TORONTO — Hopeful Toronto Blue Jays fans will be able to start purchasing post-season tickets soon.
The Blue Jays will begin selling playoff tickets to season ticket holders on Wednesday, with sales expanding to new season ticket holders, flex-pack holders and eventually the general public over the coming weeks.
Fans who purchased their flex packs before Dec. 5, will be able to buy post-season tickets on Sept. 2, while those who bought flex packs after Dec. 5 will have to wait until Sept. 4 for their playoff tickets. 6ix pack holders will be allowed to buy post-season tickets on Sept. 8, with the sale expanding to new 2016 season-ticket holders on Sept. 10.
Members of the general public can start buying post-season tickets on Sept. 23.
Toronto has been one of the hottest teams in Major League Baseball, rising to the top of the American League East after a series of trades in late July brought ace David Price and all-star shortstop Troy Tulowitzki, among others, to the team.
If the Blue Jays hold on to their playoff berth it will be Toronto's first post-season appearance since the 1993 World Series.
A single ticket in the upper deck will cost a minimum of $50 for the wild card play-in game or the American League Division Series, while a single seat for those games directly behind home plate will go for $425. Those prices climb for the AL Championship Series and the World Series, with a ticket to the latter costing $160 in the 500s and $1400 for the best seats in Rogers Centre.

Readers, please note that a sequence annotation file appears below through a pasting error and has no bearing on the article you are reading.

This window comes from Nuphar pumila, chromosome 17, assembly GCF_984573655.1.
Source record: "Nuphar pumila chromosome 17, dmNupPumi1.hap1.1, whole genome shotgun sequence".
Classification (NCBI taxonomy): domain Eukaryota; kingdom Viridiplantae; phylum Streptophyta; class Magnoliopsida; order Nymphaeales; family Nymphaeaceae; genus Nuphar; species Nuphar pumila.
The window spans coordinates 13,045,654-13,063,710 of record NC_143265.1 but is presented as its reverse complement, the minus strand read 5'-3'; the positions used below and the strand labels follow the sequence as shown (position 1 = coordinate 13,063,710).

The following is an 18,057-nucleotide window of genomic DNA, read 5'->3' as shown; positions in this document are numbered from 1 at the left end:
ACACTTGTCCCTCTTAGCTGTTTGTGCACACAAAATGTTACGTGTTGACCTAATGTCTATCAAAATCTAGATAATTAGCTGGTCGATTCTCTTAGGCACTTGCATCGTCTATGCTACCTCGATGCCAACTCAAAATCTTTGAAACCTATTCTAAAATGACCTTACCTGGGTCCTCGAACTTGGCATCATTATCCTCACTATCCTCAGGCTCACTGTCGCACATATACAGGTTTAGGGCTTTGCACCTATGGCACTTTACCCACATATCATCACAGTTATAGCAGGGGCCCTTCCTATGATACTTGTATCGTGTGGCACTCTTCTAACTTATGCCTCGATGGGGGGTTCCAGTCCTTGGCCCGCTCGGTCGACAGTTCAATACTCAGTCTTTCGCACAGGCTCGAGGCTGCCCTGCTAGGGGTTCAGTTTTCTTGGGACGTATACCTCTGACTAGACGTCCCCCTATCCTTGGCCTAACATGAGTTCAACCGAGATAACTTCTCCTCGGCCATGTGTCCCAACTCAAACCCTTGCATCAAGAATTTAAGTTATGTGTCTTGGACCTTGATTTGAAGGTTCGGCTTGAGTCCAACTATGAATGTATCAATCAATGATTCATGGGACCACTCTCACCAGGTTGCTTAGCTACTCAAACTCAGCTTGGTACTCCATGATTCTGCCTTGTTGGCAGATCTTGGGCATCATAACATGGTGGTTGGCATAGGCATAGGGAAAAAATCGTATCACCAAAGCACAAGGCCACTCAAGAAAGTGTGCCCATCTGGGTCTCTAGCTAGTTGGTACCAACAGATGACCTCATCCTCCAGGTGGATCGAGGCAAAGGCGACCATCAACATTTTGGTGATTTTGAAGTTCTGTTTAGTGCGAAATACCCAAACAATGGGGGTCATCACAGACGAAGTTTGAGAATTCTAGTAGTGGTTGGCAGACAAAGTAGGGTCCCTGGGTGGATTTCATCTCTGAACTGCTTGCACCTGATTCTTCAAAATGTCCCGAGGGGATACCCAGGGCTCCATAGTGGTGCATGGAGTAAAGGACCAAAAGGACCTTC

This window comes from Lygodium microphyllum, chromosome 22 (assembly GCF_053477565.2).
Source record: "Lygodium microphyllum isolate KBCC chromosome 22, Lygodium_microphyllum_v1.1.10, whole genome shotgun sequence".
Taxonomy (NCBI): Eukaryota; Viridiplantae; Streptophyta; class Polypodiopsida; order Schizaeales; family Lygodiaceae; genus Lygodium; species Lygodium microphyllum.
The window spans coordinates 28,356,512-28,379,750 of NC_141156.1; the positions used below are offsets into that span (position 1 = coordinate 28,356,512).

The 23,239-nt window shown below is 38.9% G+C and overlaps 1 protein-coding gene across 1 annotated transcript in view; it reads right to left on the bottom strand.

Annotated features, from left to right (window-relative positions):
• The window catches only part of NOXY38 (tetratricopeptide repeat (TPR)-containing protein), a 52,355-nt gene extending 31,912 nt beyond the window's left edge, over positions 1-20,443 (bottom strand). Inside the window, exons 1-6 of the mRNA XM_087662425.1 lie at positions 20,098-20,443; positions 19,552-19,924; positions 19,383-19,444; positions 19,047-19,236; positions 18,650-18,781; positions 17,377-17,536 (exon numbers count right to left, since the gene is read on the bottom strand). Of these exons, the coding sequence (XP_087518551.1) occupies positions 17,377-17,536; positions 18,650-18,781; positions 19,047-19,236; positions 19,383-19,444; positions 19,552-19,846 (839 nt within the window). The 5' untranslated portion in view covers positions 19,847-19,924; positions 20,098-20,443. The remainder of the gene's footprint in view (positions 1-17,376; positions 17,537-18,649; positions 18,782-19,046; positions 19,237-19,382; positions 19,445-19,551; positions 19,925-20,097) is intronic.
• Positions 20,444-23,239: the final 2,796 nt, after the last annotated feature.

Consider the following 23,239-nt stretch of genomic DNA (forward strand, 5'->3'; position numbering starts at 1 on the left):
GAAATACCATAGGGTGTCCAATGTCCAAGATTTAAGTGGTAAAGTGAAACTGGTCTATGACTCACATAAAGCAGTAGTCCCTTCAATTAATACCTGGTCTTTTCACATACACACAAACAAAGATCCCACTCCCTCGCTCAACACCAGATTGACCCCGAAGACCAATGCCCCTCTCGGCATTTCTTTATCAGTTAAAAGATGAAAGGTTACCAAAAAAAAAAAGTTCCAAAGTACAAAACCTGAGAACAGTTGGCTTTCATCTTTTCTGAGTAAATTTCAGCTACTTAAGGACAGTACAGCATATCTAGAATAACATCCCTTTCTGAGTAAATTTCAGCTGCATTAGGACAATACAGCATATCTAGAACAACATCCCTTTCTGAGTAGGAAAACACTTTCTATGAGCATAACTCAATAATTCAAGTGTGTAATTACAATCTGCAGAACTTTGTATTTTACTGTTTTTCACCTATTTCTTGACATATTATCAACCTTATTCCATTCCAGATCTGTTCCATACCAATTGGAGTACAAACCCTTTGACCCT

However, all tickets must be purchased in strips, with a potential buyer getting a seat for every game of a series — ALDS, ALCS or World Series. That means the bare minimum cost — upper deck seats for the wild card and ALDS — would be three tickets for a total of $150. Selling playoff tickets by series strips is a MLB policy.
By comparison, the AL West-leading Houston Astros are holding a random draw to select which fans will have the opportunity to purchase post-season tickets.
The New York Yankees, Toronto's co-leaders in the AL East, have yet to list post-season tickets on their website. The AL Central-leading Kansas City Royals also have yet to post playoff ticket information.
A spokesperson from SeatGeek.com, a website that aggregates prices for secondary-market tickets, projects that the Blue Jays will have one of the most expensive post-season tickets in baseball. He cited Toronto's long playoff drought and recent hot streak as factors in driving up the cost of scalped tickets.
The Canadian Press